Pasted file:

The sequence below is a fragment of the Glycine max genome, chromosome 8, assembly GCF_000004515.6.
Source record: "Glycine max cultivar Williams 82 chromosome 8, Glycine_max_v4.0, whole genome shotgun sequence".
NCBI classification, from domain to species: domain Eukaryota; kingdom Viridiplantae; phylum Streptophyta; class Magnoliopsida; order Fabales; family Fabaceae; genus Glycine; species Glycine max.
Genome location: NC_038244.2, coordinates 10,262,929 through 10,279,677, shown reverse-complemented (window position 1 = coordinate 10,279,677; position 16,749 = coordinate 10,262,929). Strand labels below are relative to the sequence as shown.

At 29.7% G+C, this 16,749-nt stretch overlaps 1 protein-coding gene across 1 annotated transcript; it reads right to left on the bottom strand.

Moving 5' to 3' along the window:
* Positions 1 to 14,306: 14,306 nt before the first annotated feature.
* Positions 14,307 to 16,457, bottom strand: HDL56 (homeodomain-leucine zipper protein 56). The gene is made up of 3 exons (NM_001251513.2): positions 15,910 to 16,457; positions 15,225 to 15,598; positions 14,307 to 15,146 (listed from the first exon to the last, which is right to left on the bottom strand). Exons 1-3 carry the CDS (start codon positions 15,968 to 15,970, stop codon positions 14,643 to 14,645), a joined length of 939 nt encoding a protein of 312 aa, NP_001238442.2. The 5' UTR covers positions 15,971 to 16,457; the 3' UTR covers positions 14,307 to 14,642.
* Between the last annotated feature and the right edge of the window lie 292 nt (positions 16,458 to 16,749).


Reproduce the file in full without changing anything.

The sequence below is a fragment of the Glycine max genome, chromosome 8, assembly GCF_000004515.6.
Source record: "Glycine max cultivar Williams 82 chromosome 8, Glycine_max_v4.0, whole genome shotgun sequence".
NCBI classification, from domain to species: domain Eukaryota; kingdom Viridiplantae; phylum Streptophyta; class Magnoliopsida; order Fabales; family Fabaceae; genus Glycine; species Glycine max.
Genome location: NC_038244.2, coordinates 10,262,929 through 10,279,677, shown reverse-complemented (window position 1 = coordinate 10,279,677; position 16,749 = coordinate 10,262,929). Strand labels below are relative to the sequence as shown.

At 29.7% G+C, this 16,749-nt stretch overlaps 1 protein-coding gene across 1 annotated transcript; it reads right to left on the bottom strand.

Moving 5' to 3' along the window:
* Positions 1 to 14,306: 14,306 nt before the first annotated feature.
* Positions 14,307 to 16,457, bottom strand: HDL56 (homeodomain-leucine zipper protein 56). The gene is made up of 3 exons (NM_001251513.2): positions 15,910 to 16,457; positions 15,225 to 15,598; positions 14,307 to 15,146 (listed from the first exon to the last, which is right to left on the bottom strand). Exons 1-3 carry the CDS (start codon positions 15,968 to 15,970, stop codon positions 14,643 to 14,645), a joined length of 939 nt encoding a protein of 312 aa, NP_001238442.2. The 5' UTR covers positions 15,971 to 16,457; the 3' UTR covers positions 14,307 to 14,642.
* Between the last annotated feature and the right edge of the window lie 292 nt (positions 16,458 to 16,749).